Recruiter Training – SQL Server

Hello Recruiters!

Just to start off I want to say that the whole purpose of this post and video is to help you find the right candidates and ask your clients the right questions. If you don’t know what they want, you can’t effectively ask me or my counterparts if we are a fit for the position.

You can watch the video or skip it…whatever works best for you:

Far too many of the job descriptions we see look like this:

  • SQL Server, SSRS, SSIS, SSAS
  • SQL 2016 – 5 years
  • SQL 2019 – 1 years
  • SQL 2013 – 5 years
  • Azure, AWS
  • Responsible for installation, troubleshooting, Stored Procedures, data warehouse, and Power BI.
  • Must also be able to interface with the development team and provide 24x7x365 support

When we see these, this is what happens in our heads:

  • SQL Server, SSRS, SSIS, SSAS
    • So, everything Microsoft ever released? Nope.
  • SQL 2016 – 5 years
    • Math error 2019-2016 = 3, not 5. Who wrote this?
  • SQL 2019 – 1 years
    • Its not even released yet!!!!
  • SQL 2013 – 5 years
    • No such thing as SQL Server 2013
  • Azure, AWS
    • Both? really? which one are you using?
  • Responsible for installation, troubleshooting, Stored Procedures, data warehouse, and Power BI.
    • Again…everything under the sun and you want expert level.
  • Must also be able to work with the development team and provide 24x7x365 support
    • Wait…developer, development DBA or Prod DBA?

We call these the “Kitchen Sink” job descriptions…and we assume they were written by an HR intern.

Please just go to the client and get the top 5 skills in order of priority.

So…to make all of the above easier I offer you this info, which I will update on the blog post from time to time, but not the video. Please share with your peers:

SQL Server has many different facets to it, and finding someone that knows all of them very deeply is a true unicorn hunt. I know exactly one person that can do all of these well, and he charges almost $500/hr.

Basic terminology:

SQL (S-Q-L) is a language for querying data from a relational database. Invented in 1974 and still used everyday.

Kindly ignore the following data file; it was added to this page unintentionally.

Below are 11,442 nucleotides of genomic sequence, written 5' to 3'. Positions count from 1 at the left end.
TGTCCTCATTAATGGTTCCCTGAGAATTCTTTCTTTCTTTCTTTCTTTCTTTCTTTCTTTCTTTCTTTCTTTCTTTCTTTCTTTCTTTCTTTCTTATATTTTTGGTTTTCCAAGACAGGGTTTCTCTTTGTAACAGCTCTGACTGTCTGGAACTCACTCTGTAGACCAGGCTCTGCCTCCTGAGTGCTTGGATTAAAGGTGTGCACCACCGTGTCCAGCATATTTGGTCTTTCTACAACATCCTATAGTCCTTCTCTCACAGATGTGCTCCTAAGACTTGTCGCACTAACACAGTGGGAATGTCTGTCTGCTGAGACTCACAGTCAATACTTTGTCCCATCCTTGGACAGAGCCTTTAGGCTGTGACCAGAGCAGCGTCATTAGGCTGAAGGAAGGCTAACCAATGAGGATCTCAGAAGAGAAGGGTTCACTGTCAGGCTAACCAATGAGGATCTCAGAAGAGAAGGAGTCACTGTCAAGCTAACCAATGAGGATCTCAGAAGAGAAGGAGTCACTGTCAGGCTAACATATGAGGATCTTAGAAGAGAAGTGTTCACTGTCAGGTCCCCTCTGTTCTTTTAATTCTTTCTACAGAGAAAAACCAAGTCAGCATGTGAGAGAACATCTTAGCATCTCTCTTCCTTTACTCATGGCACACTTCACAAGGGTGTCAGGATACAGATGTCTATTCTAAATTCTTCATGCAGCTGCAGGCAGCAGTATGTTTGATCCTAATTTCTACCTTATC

SQL Server (pronounced Sequel Server) is Micro soft’s database product, just like Oracle database comes from Oracle. Both do the same thing, but in different ways. Other vendors/products are MySQL, DB2, Postgre SQL (or just Postgres).

MongoDB, NoSQL and others are a different type of database

Azure and AWS are not databases…they are cloud offerings from Microsoft and Amazon respectively, that allow you to do cool things on someone elses servers…databases, applications, website hosting, etc.

Within the SQL Server world, there are several divisions:

Developers: this group generally writes code within SQL Server, designs and creates databases, etc. This might also encompass Report Writers using SQL Server Reporting Services (SSRS), and maybe even PowerBI.

    • T-SQL – Microsoft’s implementation of the SQL language
    • PL/SQL – Oracle’s implementation of SQL

Database Admins: mostly responsible for installs, configuration, maintenance, security and performance of the SQL installation itself. There is some cross-over between Developers and Admins, and many DBAs started as developers and migrated (myself included). It is very possible to find an expert Developer that also have awesome DBA skills. Expect to pay top dollar.

    • OLTP – Online transaction processing (you buy a thing from Amazon, it goes in this db)
    • HA – High Availability
    • DR – Disaster Recover
    • Always On – PLEASE ask your client if they mean AlwaysOn Failover Instance or AlwaysOn Availability Groups. 2 different things.

Data Warehouse/BI: Anything related to aggregation and reporting on the data. There could be some Architect and Developer here, as well as SSRS, Tableau and PowerBI

    • ETL – Extract, Transform, Load
    • SSIS – Microsoft’s ETL tool
    • SSAS – SQL Server Analysis Services

Data Architect: This is a higher level position that is responsible for the overall data strategy for a product, division or company. The architect might be involved in decisions regarding vendor selection, cloud choice, hardware, database design, etc. They may also have some developer and admin duties. A good Data Architect will have examples on their resume and will be able to talk at length about migration strategies, differences between cloud providers, security issues and hardware.

That’s it for now!  Comments are encouraged…negative ones will not pass moderation!

Thanks for reading!


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